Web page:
My Scrolls

The Sound of Laughter (2.12.12)

“The sound of laughter is not within the languages of man,

                                      is not with the languages of the heavens.

The sound of laughter breaks forth from within the vocalities of the heavens,

                                    breaks forth from within  the vocality of man.

The sound of laughter is within the vocality of man along with the giggles and with the sniggers,

                                                                                         the guffaws and with the screams,

                                                                                         the sneezes and with the coughs,

                                                                                         the crying and with the sobbing,

                                                                                         the sighing and with the gasps,

                                                                                         the grunts and with the groans.

The sound of laughter can be spontaneous or strained;

                                    can be long or short-lived;

                                    can be nervous or constrained;

                                    can be heavy or restrained;

                                    can be forced or carefree,

                                    can be loud or soft,

                                    can be contagious or checked,

                                    can be choked or on the verge of tears.

The sound of laughter pricks the ears with curiosity for;

                                    motivates the eyes to discern the source of;

                                    encourages the soul to stand and watch:

                  the happiness bringing forth the outbursts from both the gleeful and the joyful,

                                               from both the jolly and the amused,

                                               from both the presence of the joker and the teller of the tales,

                                               from both the lovers of endearments and the whisperers –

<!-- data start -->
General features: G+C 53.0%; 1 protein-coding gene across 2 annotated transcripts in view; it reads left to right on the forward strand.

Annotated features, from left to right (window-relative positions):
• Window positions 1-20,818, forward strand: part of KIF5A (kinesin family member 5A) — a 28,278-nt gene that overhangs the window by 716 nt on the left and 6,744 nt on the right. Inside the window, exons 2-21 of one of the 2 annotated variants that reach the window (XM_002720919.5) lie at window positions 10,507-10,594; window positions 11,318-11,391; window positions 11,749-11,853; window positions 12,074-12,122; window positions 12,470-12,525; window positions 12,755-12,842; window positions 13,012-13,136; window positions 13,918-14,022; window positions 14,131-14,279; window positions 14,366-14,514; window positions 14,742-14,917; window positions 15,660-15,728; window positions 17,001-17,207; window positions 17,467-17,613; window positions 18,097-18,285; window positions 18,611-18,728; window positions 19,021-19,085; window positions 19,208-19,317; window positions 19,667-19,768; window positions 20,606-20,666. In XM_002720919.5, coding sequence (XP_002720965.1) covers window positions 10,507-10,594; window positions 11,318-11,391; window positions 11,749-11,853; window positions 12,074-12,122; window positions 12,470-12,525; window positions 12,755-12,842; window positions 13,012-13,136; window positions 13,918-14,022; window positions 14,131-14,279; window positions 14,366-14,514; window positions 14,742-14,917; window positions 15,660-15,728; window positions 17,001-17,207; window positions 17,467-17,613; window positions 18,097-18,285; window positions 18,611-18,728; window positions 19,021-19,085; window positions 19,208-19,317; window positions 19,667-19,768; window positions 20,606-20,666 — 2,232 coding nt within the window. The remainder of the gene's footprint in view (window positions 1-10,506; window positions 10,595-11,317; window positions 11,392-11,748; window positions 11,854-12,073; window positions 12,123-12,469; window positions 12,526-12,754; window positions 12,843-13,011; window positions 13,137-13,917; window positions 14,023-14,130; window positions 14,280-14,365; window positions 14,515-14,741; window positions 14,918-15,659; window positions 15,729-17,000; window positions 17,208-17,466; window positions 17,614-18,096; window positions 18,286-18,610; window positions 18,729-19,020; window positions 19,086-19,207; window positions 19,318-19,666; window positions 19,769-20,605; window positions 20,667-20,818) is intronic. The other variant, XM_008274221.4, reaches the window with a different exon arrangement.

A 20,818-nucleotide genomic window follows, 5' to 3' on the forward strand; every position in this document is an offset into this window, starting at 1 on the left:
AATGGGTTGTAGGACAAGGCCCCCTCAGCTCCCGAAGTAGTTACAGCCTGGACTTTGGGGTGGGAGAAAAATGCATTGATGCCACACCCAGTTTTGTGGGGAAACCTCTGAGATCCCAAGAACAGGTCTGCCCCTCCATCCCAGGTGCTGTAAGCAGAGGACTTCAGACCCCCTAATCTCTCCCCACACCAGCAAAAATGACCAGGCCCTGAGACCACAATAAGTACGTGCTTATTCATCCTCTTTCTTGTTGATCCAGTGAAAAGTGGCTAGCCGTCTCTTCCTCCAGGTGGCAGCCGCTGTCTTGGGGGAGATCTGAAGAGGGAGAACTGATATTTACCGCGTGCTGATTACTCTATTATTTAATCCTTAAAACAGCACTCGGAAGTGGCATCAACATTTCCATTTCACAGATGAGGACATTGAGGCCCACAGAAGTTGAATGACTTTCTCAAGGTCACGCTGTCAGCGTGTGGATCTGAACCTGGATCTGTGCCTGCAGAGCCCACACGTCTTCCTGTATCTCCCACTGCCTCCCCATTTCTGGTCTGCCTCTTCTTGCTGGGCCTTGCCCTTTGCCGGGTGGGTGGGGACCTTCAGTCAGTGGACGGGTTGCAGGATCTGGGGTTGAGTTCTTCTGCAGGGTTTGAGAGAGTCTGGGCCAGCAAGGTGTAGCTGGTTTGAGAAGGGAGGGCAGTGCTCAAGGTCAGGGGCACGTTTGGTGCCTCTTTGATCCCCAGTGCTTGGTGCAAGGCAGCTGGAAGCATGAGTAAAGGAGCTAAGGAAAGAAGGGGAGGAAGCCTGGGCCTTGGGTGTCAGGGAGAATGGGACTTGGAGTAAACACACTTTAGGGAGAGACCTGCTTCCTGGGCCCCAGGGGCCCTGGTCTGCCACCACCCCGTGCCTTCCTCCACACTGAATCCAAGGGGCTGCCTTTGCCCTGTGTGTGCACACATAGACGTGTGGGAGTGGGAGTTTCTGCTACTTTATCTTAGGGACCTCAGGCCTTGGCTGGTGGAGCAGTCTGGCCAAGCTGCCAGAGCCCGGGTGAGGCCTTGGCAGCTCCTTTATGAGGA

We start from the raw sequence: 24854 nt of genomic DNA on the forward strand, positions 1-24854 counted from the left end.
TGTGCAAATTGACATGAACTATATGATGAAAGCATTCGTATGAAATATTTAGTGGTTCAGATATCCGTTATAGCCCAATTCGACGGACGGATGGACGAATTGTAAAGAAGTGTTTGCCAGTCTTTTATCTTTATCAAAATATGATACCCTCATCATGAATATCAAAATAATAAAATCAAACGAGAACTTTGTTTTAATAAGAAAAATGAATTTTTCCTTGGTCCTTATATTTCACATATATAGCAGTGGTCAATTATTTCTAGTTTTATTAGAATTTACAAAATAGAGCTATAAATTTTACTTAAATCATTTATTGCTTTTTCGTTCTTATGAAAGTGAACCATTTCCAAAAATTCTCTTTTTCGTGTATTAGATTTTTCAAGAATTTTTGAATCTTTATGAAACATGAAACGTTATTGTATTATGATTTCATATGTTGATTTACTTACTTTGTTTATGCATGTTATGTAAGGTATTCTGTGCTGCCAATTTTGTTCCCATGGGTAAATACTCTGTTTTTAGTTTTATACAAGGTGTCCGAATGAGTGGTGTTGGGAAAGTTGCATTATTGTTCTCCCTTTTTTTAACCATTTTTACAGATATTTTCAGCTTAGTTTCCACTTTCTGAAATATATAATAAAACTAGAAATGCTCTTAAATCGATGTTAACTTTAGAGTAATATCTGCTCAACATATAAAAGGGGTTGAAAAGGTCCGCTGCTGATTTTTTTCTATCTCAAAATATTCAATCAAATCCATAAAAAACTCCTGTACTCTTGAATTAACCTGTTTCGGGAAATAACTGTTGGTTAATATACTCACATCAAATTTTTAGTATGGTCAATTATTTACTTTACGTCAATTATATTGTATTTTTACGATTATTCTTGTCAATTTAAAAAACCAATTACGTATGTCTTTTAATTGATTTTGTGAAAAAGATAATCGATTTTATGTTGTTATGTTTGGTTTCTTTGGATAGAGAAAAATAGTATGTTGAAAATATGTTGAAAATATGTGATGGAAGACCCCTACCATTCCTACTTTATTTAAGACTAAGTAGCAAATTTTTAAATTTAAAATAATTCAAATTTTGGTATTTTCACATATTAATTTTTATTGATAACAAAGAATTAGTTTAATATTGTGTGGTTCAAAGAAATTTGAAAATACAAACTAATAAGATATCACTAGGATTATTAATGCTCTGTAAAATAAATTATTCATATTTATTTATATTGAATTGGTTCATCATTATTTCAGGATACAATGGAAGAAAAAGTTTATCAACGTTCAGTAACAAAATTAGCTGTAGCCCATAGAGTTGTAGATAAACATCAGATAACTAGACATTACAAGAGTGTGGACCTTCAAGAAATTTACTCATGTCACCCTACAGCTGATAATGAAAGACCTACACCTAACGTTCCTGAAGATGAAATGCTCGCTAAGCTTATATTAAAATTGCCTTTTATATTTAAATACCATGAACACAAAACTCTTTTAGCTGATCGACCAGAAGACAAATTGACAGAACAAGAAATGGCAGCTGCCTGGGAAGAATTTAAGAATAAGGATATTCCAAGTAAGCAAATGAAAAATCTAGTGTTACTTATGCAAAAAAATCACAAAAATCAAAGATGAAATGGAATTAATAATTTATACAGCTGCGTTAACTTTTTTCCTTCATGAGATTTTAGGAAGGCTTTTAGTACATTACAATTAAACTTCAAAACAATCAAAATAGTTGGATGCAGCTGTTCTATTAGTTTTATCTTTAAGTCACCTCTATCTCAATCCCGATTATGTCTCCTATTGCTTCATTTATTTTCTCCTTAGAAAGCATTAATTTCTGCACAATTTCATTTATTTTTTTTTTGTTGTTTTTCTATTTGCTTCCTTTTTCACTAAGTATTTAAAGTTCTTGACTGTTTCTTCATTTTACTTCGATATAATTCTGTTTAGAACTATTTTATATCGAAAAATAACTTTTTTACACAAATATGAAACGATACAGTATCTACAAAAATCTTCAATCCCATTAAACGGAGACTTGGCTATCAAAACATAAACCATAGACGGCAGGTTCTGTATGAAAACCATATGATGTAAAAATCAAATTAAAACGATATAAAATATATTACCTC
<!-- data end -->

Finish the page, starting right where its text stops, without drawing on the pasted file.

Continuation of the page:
with too much breath in ears.

The sound of laughter can come in gales,

                                    can come and be difficult to stop,

                                    can come and be stifled at its birth,

                                    can come to be subject to a shush,

                                    can come to be subject to a glare,

                                    can come to be subject to a sideways stare,

                                    can come and continue when the mouth is tightly closed:

                                                                        as it turns into a snigger with the face becoming red.

The sound of laughter is infectious and can spread,

                                    carries an invitation to join the source of merriment,

                                    can leave one helpless rolling on the ground,

                                    can leave one gasping and feeling out of breath.

The sound of laughter can be sudden and unexpected,

                                    can be disabling and leaning for support,

                                    can be repetitive in the recycling of the memory,

                                    can be embarrassing when it will not stop.

The sound of laughter brings smiles of goodwill to the onlookers,

                                    is medicine both to the weary spirit and to the downcast soul.

The sound of laughter is a tonic to the body,

                                    can accompany the clapping of the hands and the dancing of the feet,

                                    is the signing of the festive revelries of man,

                                    is the signpost to the joyful celebrations of man,

                                    is a measure of the level of the relating unto his fellow man,

                                                                            of the reconciliation of man unto his God.”


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